A new weather satellite, the GOES-S, which was launched from Florida just months ago, appears to be suffering from a serious malfunction. A United Launch Alliance (ULA) Atlas V rocket brought the GOES-S satellite to space for NASA and NOAA on the evening of March 1. The picture-perfect launch brought the latest satellite in the Geostationary Operational Environmental Satellite (GOES)-R series of satellites to orbit. After reaching orbit, the GOES-S was re-named to GOES-17. After a check-out period that was to extend through this spring, GOES-17 was to go into service as GOES-West and provide the Pacific and western United States with coverage to compliment GOES-East, which is doing the same for the Atlantic and eastern United States.
During this check-out phase of the satellite before it became operational, program specialists identified a significant malfunction with the Advanced Baseline Imager. The issue affects 13 of the infrared and near-infrared channels on the instrument, which has a total of 16 channels. At this time, NOAA does not believe that the three channels with the shortest wavelengths, which includes the visible channels, are significantly affected. A team of experts from NOAA, NASA, the ABI contractor team and industry are investigating the issue and pursuing multiple courses of possible corrective actions.
The problem has to do with the plumbing for the cooling system that keeps the imager’s infrared detectors sufficiently chilled. Stephen Volz, NOAA’s assistant administrator for satellite and information services, told reporters that the glitch is a “serious problem” during a conference call yesterday. “This is the premier Earth-pointing instrument on the GOES platform, and 16 channels, of which 13 are infrared or near-infrared, are important elements of our observing requirements, and if they are not functioning fully, it is a loss. It is a performance issue we have to address”, said Volz.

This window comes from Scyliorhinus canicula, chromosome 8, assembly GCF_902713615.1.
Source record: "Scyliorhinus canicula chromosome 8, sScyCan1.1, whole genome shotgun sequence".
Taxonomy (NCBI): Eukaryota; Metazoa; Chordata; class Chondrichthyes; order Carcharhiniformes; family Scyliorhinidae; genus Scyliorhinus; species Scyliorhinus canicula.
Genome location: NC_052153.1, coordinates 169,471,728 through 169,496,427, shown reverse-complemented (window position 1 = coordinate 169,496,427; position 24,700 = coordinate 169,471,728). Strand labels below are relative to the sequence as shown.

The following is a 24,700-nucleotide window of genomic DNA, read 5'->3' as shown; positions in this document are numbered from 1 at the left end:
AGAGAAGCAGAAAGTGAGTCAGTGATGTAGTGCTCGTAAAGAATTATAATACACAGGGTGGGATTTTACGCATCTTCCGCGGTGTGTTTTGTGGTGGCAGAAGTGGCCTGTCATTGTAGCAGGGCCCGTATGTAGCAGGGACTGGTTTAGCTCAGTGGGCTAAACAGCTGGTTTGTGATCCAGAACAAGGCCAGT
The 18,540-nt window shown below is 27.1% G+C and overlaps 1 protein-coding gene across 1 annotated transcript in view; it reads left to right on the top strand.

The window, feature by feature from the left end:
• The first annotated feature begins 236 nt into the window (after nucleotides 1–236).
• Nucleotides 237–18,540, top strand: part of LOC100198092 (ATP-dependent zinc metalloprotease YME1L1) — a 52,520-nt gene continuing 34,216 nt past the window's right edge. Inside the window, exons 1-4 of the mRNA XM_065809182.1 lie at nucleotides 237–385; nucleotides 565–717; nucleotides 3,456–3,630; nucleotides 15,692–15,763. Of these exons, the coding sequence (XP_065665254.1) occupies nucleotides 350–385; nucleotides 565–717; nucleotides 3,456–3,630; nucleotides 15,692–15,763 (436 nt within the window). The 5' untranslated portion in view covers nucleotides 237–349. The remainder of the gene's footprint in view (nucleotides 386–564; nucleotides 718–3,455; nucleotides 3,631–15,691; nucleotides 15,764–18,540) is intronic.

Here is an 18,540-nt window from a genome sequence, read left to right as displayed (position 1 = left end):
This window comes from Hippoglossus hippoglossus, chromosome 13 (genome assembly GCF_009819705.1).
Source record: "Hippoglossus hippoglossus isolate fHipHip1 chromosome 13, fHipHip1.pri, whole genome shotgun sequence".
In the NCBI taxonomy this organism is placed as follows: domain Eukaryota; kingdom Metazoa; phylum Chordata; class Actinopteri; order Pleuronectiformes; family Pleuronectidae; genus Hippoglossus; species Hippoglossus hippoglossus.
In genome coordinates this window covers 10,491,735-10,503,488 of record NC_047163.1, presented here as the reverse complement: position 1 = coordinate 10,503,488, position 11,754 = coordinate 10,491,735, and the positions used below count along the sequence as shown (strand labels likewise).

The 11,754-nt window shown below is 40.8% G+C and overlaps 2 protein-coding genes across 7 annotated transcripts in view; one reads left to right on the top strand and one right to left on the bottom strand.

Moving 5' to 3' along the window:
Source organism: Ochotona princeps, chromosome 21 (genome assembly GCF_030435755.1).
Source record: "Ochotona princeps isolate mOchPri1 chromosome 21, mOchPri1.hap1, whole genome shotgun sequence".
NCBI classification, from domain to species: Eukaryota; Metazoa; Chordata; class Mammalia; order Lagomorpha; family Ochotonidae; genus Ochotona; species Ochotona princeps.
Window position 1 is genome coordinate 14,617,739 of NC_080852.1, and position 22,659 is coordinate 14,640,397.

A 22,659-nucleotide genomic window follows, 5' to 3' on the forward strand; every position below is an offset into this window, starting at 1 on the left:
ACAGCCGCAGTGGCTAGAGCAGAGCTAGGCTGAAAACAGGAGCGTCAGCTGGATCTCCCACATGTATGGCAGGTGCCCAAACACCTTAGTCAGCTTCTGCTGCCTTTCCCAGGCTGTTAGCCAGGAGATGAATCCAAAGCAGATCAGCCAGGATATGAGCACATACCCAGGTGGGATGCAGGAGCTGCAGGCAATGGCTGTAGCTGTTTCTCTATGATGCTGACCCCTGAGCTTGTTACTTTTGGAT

NOAA’s operational geostationary constellation — GOES-16, operating as GOES-East, GOES-15, operating as GOES-West and GOES-14, operating as the on-orbit spare — is healthy and monitoring weather across the nation each day, so there is no immediate impact from this performance issue. However, having the latest technology not operational will be a blow to meteorologists and forecast models that were depending on high-resolution imagery and data to improve forecasts.
If efforts to restore the cooling system are unsuccessful, alternative concepts and modes will be considered to maximize the operational utility of the ABI for NOAA’s National Weather Service and other customers.
GOES-T, a third identical weather satellite to the GOES-R and GOES-S, is currently being tested and readied for an eventual launch. Currently, that launch is slated for the summer of 2020. However, if the failure of GOES-S isn’t rectified and isn’t duplicated in the GOES-T satellite, mission managers may move up the launch of it to replace the malfunctioning satellite.